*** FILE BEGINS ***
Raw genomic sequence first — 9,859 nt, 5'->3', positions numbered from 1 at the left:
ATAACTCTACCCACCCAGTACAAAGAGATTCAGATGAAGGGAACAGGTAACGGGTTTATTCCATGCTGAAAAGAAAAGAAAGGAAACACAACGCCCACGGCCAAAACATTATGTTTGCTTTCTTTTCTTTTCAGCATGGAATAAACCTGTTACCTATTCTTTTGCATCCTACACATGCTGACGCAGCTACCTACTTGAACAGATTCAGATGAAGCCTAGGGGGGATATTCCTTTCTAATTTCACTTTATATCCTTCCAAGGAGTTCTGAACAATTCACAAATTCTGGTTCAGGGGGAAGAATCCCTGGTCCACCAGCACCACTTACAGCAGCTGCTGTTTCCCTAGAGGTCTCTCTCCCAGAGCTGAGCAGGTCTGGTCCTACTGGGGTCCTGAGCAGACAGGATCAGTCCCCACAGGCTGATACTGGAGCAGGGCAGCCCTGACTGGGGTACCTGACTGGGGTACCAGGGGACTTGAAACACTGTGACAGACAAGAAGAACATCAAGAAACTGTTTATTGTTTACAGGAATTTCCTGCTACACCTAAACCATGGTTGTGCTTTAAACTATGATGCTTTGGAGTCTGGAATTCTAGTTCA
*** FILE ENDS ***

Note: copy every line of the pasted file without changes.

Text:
Raw genomic sequence first — 9,859 nt, 5'->3', positions numbered from 1 at the left:
ATAACTCTACCCACCCAGTACAAAGAGATTCAGATGAAGGGAACAGGTAACGGGTTTATTCCATGCTGAAAAGAAAAGAAAGGAAACACAACGCCCACGGCCAAAACATTATGTTTGCTTTCTTTTCTTTTCAGCATGGAATAAACCTGTTACCTATTCTTTTGCATCCTACACATGCTGACGCAGCTACCTACTTGAACAGATTCAGATGAAGCCTAGGGGGGATATTCCTTTCTAATTTCACTTTATATCCTTCCAAGGAGTTCTGAACAATTCACAAATTCTGGTTCAGGGGGAAGAATCCCTGGTCCACCAGCACCACTTACAGCAGCTGCTGTTTCCCTAGAGGTCTCTCTCCCAGAGCTGAGCAGGTCTGGTCCTACTGGGGTCCTGAGCAGACAGGATCAGTCCCCACAGGCTGATACTGGAGCAGGGCAGCCCTGACTGGGGTACCTGACTGGGGTACCAGGGGACTTGAAACACTGTGACAGACAAGAAGAACATCAAGAAACTGTTTATTGTTTACAGGAATTTCCTGCTACACCTAAACCATGGTTGTGCTTTAAACTATGATGCTTTGGAGTCTGGAATTCTAGTTCA